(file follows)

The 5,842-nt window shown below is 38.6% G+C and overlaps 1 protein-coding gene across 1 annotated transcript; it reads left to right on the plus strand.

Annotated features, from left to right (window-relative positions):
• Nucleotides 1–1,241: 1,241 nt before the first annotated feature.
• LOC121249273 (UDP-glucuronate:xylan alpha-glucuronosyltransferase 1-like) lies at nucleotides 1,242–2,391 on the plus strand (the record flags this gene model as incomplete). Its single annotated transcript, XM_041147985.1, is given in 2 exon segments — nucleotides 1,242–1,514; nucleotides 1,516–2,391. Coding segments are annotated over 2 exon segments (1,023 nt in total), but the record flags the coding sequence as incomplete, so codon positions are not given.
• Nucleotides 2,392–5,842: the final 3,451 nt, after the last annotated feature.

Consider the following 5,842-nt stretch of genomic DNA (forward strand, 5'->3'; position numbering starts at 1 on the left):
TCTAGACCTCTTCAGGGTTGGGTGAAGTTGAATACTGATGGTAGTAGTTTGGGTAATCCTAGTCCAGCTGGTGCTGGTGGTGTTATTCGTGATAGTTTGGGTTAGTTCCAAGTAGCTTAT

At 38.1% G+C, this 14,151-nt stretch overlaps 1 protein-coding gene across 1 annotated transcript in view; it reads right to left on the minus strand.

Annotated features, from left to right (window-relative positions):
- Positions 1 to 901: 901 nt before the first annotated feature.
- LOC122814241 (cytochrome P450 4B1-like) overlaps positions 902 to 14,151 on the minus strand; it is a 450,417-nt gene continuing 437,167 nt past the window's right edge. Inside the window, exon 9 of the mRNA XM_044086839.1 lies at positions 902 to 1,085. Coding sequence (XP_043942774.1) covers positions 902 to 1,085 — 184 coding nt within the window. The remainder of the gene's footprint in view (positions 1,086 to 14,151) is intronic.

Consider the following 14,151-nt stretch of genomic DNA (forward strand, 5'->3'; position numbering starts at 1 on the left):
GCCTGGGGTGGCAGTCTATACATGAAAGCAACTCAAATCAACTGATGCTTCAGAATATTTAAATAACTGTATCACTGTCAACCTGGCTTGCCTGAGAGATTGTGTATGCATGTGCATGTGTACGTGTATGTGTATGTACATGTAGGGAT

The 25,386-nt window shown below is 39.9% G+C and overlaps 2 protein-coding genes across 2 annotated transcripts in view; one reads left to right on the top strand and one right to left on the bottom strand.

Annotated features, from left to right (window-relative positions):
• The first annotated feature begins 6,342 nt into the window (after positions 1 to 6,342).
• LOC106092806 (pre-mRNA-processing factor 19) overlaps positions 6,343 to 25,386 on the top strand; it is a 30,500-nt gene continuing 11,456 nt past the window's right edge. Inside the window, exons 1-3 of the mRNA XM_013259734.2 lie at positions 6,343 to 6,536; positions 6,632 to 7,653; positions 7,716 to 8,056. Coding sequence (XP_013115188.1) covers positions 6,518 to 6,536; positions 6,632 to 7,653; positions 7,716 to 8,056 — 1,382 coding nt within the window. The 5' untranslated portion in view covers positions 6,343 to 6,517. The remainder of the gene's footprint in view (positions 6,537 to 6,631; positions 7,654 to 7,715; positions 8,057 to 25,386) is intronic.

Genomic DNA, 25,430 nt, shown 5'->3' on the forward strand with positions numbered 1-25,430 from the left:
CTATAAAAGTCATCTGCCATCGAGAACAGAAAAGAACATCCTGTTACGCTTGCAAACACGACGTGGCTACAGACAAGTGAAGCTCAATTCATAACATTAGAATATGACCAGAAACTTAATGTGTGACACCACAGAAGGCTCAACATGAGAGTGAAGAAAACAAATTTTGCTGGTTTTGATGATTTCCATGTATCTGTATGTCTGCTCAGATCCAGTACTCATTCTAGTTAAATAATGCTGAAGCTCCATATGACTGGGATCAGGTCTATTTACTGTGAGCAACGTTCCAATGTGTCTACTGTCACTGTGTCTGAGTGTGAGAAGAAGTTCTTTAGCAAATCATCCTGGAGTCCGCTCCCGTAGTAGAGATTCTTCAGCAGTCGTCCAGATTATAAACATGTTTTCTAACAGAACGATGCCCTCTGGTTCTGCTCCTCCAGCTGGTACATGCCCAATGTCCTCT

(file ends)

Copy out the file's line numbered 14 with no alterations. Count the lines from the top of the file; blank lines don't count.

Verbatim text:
The 25,386-nt window shown below is 39.9% G+C and overlaps 2 protein-coding genes across 2 annotated transcripts in view; one reads left to right on the top strand and one right to left on the bottom strand.